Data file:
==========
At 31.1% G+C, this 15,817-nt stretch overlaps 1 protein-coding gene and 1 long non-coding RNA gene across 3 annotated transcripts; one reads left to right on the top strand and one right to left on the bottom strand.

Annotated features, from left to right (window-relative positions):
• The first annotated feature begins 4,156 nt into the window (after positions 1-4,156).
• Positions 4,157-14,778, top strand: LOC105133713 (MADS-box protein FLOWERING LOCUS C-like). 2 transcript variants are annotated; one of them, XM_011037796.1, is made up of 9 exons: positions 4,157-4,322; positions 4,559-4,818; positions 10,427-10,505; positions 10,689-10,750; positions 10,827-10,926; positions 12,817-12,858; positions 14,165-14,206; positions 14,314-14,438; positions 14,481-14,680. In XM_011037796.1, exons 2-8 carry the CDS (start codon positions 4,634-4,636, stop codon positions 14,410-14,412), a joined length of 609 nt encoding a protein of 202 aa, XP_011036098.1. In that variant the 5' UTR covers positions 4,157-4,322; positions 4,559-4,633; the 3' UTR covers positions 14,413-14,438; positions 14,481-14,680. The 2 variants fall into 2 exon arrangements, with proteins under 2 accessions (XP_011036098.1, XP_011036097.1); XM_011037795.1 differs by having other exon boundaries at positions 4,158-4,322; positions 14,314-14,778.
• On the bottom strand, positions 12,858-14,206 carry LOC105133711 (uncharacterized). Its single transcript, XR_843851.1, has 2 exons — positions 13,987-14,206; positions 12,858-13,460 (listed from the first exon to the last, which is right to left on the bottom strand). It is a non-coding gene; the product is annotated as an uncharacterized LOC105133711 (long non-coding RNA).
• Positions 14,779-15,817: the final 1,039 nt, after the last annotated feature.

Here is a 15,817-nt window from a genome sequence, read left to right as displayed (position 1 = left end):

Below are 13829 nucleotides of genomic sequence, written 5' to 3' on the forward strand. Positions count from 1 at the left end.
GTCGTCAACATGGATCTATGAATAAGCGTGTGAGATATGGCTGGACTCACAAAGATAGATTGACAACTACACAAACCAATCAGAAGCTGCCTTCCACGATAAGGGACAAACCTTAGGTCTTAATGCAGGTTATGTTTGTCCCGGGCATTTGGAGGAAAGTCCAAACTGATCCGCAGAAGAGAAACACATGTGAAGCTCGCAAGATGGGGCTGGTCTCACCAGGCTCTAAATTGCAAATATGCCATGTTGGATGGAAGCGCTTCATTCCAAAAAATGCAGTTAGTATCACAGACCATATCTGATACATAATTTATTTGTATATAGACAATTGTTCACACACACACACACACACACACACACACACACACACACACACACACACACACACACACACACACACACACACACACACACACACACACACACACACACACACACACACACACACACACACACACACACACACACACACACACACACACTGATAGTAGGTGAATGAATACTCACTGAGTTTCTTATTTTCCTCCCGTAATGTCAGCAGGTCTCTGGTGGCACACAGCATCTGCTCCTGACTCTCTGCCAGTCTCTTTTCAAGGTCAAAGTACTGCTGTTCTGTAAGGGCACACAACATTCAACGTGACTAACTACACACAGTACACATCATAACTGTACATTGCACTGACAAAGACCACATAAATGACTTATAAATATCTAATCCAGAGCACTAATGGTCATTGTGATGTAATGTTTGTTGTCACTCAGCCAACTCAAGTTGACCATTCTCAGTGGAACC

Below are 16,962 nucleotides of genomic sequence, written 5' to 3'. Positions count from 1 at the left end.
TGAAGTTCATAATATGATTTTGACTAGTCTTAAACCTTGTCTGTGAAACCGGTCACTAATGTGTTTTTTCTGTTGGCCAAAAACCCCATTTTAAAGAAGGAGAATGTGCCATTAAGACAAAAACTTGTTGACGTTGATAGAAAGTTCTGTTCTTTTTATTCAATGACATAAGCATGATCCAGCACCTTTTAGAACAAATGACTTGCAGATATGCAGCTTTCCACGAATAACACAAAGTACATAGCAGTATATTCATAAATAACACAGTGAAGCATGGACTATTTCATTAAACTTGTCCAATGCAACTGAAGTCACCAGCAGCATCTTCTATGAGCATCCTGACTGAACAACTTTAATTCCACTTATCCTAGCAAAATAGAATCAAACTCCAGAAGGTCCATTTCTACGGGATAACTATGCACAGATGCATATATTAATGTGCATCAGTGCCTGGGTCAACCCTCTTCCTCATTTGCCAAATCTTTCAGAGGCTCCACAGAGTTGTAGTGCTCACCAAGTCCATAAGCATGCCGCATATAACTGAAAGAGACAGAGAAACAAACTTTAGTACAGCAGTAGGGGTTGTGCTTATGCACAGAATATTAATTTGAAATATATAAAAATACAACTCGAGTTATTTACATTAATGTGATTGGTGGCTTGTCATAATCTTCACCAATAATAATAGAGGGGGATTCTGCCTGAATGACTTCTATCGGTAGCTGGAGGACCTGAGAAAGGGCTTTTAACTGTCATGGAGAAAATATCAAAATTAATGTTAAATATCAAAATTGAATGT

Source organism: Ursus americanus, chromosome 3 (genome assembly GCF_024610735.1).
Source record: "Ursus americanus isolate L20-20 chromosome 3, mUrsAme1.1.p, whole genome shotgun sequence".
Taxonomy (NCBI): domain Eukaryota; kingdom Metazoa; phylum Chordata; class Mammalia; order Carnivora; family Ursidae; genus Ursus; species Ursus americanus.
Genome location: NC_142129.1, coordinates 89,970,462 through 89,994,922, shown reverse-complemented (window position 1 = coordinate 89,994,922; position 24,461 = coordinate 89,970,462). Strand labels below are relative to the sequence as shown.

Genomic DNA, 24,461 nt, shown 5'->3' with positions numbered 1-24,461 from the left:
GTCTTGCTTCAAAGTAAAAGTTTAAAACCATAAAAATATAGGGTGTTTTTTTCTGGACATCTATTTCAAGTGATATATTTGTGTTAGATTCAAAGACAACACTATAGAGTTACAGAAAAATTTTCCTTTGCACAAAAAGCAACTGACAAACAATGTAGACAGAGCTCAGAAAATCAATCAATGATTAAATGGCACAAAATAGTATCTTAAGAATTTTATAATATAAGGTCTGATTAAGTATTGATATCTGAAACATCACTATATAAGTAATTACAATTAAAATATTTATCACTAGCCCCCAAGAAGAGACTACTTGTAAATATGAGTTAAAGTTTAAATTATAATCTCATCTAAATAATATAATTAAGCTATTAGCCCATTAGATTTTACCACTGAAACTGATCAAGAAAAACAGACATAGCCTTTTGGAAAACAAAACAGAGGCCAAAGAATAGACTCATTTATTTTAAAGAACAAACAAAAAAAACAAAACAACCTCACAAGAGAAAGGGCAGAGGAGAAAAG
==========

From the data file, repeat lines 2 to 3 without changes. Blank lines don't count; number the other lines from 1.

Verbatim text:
Annotated features, from left to right (window-relative positions):
• The first annotated feature begins 4,156 nt into the window (after positions 1-4,156).